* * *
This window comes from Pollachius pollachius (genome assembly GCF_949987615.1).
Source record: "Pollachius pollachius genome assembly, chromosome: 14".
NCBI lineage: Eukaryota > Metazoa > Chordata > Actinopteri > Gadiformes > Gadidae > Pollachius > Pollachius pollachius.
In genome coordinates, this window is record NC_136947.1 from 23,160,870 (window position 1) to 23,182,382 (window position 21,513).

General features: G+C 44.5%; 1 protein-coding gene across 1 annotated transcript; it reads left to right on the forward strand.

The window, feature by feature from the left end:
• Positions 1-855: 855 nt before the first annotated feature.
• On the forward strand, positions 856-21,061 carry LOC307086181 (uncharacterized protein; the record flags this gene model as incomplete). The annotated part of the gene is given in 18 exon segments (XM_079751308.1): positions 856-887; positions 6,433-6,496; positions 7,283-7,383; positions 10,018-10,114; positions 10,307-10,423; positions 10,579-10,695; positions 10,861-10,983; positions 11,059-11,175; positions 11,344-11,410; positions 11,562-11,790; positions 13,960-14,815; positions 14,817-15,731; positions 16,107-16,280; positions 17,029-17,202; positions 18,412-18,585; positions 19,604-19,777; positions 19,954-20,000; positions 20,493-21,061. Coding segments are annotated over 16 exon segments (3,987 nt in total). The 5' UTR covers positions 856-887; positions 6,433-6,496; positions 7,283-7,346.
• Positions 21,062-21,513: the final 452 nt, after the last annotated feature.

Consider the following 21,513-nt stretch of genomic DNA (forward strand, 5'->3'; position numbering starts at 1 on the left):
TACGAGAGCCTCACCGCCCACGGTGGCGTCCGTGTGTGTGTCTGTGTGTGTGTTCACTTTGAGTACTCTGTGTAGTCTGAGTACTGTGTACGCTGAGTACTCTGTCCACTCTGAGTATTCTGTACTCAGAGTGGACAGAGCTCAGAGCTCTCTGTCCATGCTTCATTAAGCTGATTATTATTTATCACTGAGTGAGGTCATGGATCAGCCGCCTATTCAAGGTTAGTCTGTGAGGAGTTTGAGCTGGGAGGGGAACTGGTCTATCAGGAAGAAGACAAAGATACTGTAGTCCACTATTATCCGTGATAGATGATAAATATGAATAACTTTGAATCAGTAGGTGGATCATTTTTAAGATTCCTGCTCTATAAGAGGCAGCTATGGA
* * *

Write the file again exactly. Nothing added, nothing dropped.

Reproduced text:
This window comes from Pollachius pollachius (genome assembly GCF_949987615.1).
Source record: "Pollachius pollachius genome assembly, chromosome: 14".
NCBI lineage: Eukaryota > Metazoa > Chordata > Actinopteri > Gadiformes > Gadidae > Pollachius > Pollachius pollachius.
In genome coordinates, this window is record NC_136947.1 from 23,160,870 (window position 1) to 23,182,382 (window position 21,513).

General features: G+C 44.5%; 1 protein-coding gene across 1 annotated transcript; it reads left to right on the forward strand.

The window, feature by feature from the left end:
• Positions 1-855: 855 nt before the first annotated feature.
• On the forward strand, positions 856-21,061 carry LOC307086181 (uncharacterized protein; the record flags this gene model as incomplete). The annotated part of the gene is given in 18 exon segments (XM_079751308.1): positions 856-887; positions 6,433-6,496; positions 7,283-7,383; positions 10,018-10,114; positions 10,307-10,423; positions 10,579-10,695; positions 10,861-10,983; positions 11,059-11,175; positions 11,344-11,410; positions 11,562-11,790; positions 13,960-14,815; positions 14,817-15,731; positions 16,107-16,280; positions 17,029-17,202; positions 18,412-18,585; positions 19,604-19,777; positions 19,954-20,000; positions 20,493-21,061. Coding segments are annotated over 16 exon segments (3,987 nt in total). The 5' UTR covers positions 856-887; positions 6,433-6,496; positions 7,283-7,346.
• Positions 21,062-21,513: the final 452 nt, after the last annotated feature.

Consider the following 21,513-nt stretch of genomic DNA (forward strand, 5'->3'; position numbering starts at 1 on the left):
TACGAGAGCCTCACCGCCCACGGTGGCGTCCGTGTGTGTGTCTGTGTGTGTGTTCACTTTGAGTACTCTGTGTAGTCTGAGTACTGTGTACGCTGAGTACTCTGTCCACTCTGAGTATTCTGTACTCAGAGTGGACAGAGCTCAGAGCTCTCTGTCCATGCTTCATTAAGCTGATTATTATTTATCACTGAGTGAGGTCATGGATCAGCCGCCTATTCAAGGTTAGTCTGTGAGGAGTTTGAGCTGGGAGGGGAACTGGTCTATCAGGAAGAAGACAAAGATACTGTAGTCCACTATTATCCGTGATAGATGATAAATATGAATAACTTTGAATCAGTAGGTGGATCATTTTTAAGATTCCTGCTCTATAAGAGGCAGCTATGGA